How to Become a Tile Installer

The Bureau of Labor Statistics estimated 56,700 tile installers were working in the US in 2021. This industry is easy to enter, unregulated, and has no formal licensing requirements. However, when researching how to become a tile installer, you must follow many steps to succeed. This article will examine the steps and requirements to becoming a tile installer, like certification, buying tools, and tile contractor insurance. We will also look at tile installer statistics for the occupation’s economic outlook.

What is a Tile Installer?

A tile installer cuts tiles using saws and installs them to walls or floors with a sticky paste. As a tile installer, you will use trowels to spread mortar on tiles to create an even work surface so tiles will stay stuck for a long time. As shown in the table below, you will be working with several types of tiles as a tile installer

Type of Tile Advantages Disadvantages
Ceramic Durable, Affordable, Fire resistant, Low maintenance, allergen reducing, easy to install Susceptible to repeated wear, extremely hard, uncomfortable to stand on.
Porcelain Low maintenance, durable, slate design effects, wear-resistant It can chip around the edges and is more expensive than ceramic
Marble Gorgeous, resists shattering, is an excellent insulator, and is affordable Porous, slippery, easily damaged, high maintenance, difficult to replace
Granite Exceptional durability, heat resistant, scratch resistant, moisture resistant Heavy material, difficult to install, slippery
Natural stone Adds warmth, hygienic, underfloor heating compatible, easy to maintain, naturally beautiful Prone to water damage, it can stay and scratch, and less cushioning makes falls hurt more.
Glass Transparent, endless color variations, brightens a room, easy to clean Scatches easily, more challenging to install, pricy

What Are Common Projects Tile Installers Work On?

Clients will contract tile installers for rooms like kitchens and bathrooms. These rooms need tile because it is the best water-resistant wall and flooring option. Tile is easy to maintain and clean. You can scrub tile and easily remove stains and smudges. A tile floor is also durable and can last long when appropriately installed. Other common projects that use tile include:

  • Showers

  • Parking lots

  • Rooftops

  • Tabletops in dining rooms

  • Garages

  • Swimming pools

  • Workshops

  • Dancefloors

  • Gyms

What Are the Steps to Becoming a Tile Installer?

You must research several steps when learning how to become a tile setter. These steps include:

  • Earning a high school diploma

  • Buying proper tools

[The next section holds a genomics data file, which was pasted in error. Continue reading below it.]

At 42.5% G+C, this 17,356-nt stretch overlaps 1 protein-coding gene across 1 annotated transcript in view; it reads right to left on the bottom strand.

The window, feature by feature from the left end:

• Job experience

  • Getting certified

  • Registering your business

  • Establishing working relationships

  • Getting proper insurance protection

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Earning a Highschool Diploma

An essential part of how to become a tile contractor is earning a high school diploma or GED. You will need the skills you learn in math classes to help you measure your tiles and install them with precision. Many tile installer certifiers and apprenticeship programs also require high-school-level education.

Buying Tools

Tile installers utilize various tools to assist them in their tile-laying business. The tools you will need include:

  • Levels: Tile installers would be lost without level devices. Installing tiles correctly requires an ability to find and draw straight lines. Improperly lined tiles are easy to identify, even to a layman. These cost between $20 and $100 per package

  • Rubber mallets: You use rubber mallets to secure tiles in place. It must be rubber because standard hammers can crack or shatter a tile. Rubber mallets cost $20-$50.

  • Tile cutters: These lightweight tools help you make precise and quick tile cuts to match your measurements. These cost $30 to $400.

  • Wet tile saws: These are required for many tiling jobs where the tile needs to fit together perfectly. This tool cuts many materials like ceramic, porcelain, glass, and stone. These cost $1,000 to $3,000.

  • Diamond drill bits: A drill bit kit is essential to solve pipes and drainers you encounter when tile setting. Diamond drill bits drill better and can feature wet cutting. Wet cutting reduces the noise of your installation process and removes residue. These will cost between $10 and $150.

  • Mortar mixer: You need a mortar mixer to get your mortar to the right consistency. Good mortar is crucial to the longevity of your tile installation. Mortar mixers cost $100 or more.

  • Buckets: Tile installers should use rubber buckets because they are durable and versatile. You use them to mix and transport mortar. Rubber buckets are also easier to clean than plastic buckets. Plastic buckets and rubber buckets cost $20-$40

  • Grout sponges: These are used when finished the grouting process. They are designed so they won’t stain a tile or disrupt the tile grout. This costs between $10 and $100.

  • Grout floats: Grout floats help you with the grouting process. This process fills the tiny spaces between tiles, allowing them to stick together. Grout floats cost between $10 and $40.